Anyone, Anywhere, Anytime (Unless You Use Apple)

webrtcAs more of us work virtually, it is imperative that we can communicate with each other easily, seamlessly, and that the web browsers we use support standards vendors agree upon.

One such browser-based technology already exists. With it you launch a web browser that supports this technology and “call” anyone, anywhere who has internet access. You could see them on video. Share your screen with them. Get in to a chat or a group chat. Share files with each other. Plus, since web browsers run on virtually every modern mobile device, this ability would extend to your communications anytime.

Unfortunately, the #1 most promising technology, WebRTC, is only minimally supported at this moment. A standards battle is underway and is yet another one amongst giants hoping to dominate the next wave of unified communications…to our detriment IMHO. Seamless, easy, ubiquitous communication capability—with anyone, anywhere and anytime—should be in our hands already. The technology exists and works well.


WebRTC (Web Real-Time Communication) is the technology supported by Google, Firefox, Opera and others, including Android, ChromeOS and Firefox OS. It is an API definition drafted by the World Wide Web Consortium (W3C) that supports browser-to-browser applications for voice calling, video chat, and P2P file sharing without the need of either internal or external plugins.

Object RTC (ORTC) is a free, open project that enables mobile endpoints to talk to servers and web browsers with Real-Time Communications (RTC) capabilities via native and simple Javascript APIs. It is intended more for mobile web application development and the Object RTC components are being optimized to best serve this purpose. W3C is developing ORTC for WebRTC and is commonly referred to as WebRTC 1.1. Support includes the above-named companies and ORTC includes Microsoft and their next generation browser entitled “Project Spartan.”  (Note: It is unclear whether or not the browser-based Skype support Microsoft currently has in beta is ORTC or something else).

So where is Apple in all of this?

Apple once touted the app "iChat" as a platform to hold group meetings that included screensharing tooApple once touted the app “iChat” as a platform to hold group meetings that included screensharing too. Now the company offers individual apps like Facetime and Messages, both iOS and Mac-only technologies.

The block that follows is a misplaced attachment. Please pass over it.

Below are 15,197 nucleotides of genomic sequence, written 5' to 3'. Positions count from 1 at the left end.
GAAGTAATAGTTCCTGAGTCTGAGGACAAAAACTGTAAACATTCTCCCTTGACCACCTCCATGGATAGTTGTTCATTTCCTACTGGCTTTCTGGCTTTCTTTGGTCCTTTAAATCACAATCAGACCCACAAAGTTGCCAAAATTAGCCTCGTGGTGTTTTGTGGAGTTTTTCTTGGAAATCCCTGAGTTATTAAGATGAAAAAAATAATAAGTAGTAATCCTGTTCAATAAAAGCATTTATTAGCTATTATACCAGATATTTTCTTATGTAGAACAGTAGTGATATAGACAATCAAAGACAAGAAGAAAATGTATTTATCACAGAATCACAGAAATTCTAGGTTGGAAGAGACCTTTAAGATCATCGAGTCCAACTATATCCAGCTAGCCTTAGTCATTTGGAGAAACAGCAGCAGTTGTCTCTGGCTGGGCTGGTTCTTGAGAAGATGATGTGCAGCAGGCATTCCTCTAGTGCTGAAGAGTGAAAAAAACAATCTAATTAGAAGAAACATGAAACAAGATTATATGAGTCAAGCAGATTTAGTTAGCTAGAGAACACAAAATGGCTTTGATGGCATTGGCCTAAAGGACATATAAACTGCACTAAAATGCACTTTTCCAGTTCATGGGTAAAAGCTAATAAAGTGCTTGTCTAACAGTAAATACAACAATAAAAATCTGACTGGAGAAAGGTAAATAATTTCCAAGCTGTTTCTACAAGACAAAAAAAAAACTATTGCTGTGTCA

While offering only proprietary technologies enables Apple to control the technology, security, and use, it does nothing for real people who need to communicate with people on lots of other platforms.

It is one of the reasons Skype took off and did so well: It ran on top computing platforms and then quickly migrated to mobile devices from multiple vendors. In short, it became a standard.

Anyone who knows me understands I love Apple and should make a disclaimer since I own the company’s stock. Still, I don’t always agree with what they do, since I can envision what I want and need as well as what would accelerate my communications with clients, family and friends.

Maybe WebRTC and ORTC are too new and Apple isn’t ready to embrace it, but will. Perhaps there are security holes of which I’m not yet aware and probably should be. All I know is that it is still too hard to communicate with people on other platforms, without using something like Go to Meeting or for hundreds of dollars per year (at a minimum).

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About Steve Borsch

Strategist. Learner. Idea Guy. Salesman. Connector of Dots. Friend. Husband & Dad. CEO. Janitor. More here.

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Podcasting hit the mainstream in July of 2005 when Apple added podcast show support within iTunes. I'd seen this coming so started podcasting in May of 2005 and kept going until August of 2007. Unfortunately was never 'discovered' by national broadcasters, but made a delightfully large number of connections with people all over the world because of these shows. Click here to view the archive of my podcast posts.